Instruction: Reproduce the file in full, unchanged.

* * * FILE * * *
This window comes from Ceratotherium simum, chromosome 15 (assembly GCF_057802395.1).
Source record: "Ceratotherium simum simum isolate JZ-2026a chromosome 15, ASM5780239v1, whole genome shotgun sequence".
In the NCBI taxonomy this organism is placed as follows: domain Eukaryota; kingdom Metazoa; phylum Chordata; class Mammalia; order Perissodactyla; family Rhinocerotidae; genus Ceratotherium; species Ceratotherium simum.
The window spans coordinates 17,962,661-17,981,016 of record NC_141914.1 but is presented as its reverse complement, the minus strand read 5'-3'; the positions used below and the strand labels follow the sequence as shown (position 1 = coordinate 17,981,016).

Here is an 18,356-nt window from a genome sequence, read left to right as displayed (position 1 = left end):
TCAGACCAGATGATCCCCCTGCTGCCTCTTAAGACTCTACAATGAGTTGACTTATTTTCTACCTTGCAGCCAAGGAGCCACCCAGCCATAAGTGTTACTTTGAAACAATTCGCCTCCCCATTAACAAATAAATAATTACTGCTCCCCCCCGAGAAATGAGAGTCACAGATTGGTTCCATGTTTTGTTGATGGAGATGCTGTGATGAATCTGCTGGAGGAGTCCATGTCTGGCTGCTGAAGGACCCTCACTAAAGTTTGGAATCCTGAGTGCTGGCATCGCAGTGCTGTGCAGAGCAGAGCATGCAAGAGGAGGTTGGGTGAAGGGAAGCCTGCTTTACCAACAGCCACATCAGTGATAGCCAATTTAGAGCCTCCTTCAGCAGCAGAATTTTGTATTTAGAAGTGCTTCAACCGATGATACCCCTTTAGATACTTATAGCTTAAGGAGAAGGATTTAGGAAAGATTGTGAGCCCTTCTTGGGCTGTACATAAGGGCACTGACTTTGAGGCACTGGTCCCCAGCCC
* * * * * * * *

This window comes from Ceratotherium simum, chromosome 15 (assembly GCF_057802395.1).
Source record: "Ceratotherium simum simum isolate JZ-2026a chromosome 15, ASM5780239v1, whole genome shotgun sequence".
In the NCBI taxonomy this organism is placed as follows: domain Eukaryota; kingdom Metazoa; phylum Chordata; class Mammalia; order Perissodactyla; family Rhinocerotidae; genus Ceratotherium; species Ceratotherium simum.
The window spans coordinates 17,962,661-17,981,016 of record NC_141914.1 but is presented as its reverse complement, the minus strand read 5'-3'; the positions used below and the strand labels follow the sequence as shown (position 1 = coordinate 17,981,016).

Here is an 18,356-nt window from a genome sequence, read left to right as displayed (position 1 = left end):
TCAGACCAGATGATCCCCCTGCTGCCTCTTAAGACTCTACAATGAGTTGACTTATTTTCTACCTTGCAGCCAAGGAGCCACCCAGCCATAAGTGTTACTTTGAAACAATTCGCCTCCCCATTAACAAATAAATAATTACTGCTCCCCCCCGAGAAATGAGAGTCACAGATTGGTTCCATGTTTTGTTGATGGAGATGCTGTGATGAATCTGCTGGAGGAGTCCATGTCTGGCTGCTGAAGGACCCTCACTAAAGTTTGGAATCCTGAGTGCTGGCATCGCAGTGCTGTGCAGAGCAGAGCATGCAAGAGGAGGTTGGGTGAAGGGAAGCCTGCTTTACCAACAGCCACATCAGTGATAGCCAATTTAGAGCCTCCTTCAGCAGCAGAATTTTGTATTTAGAAGTGCTTCAACCGATGATACCCCTTTAGATACTTATAGCTTAAGGAGAAGGATTTAGGAAAGATTGTGAGCCCTTCTTGGGCTGTACATAAGGGCACTGACTTTGAGGCACTGGTCCCCAGCCC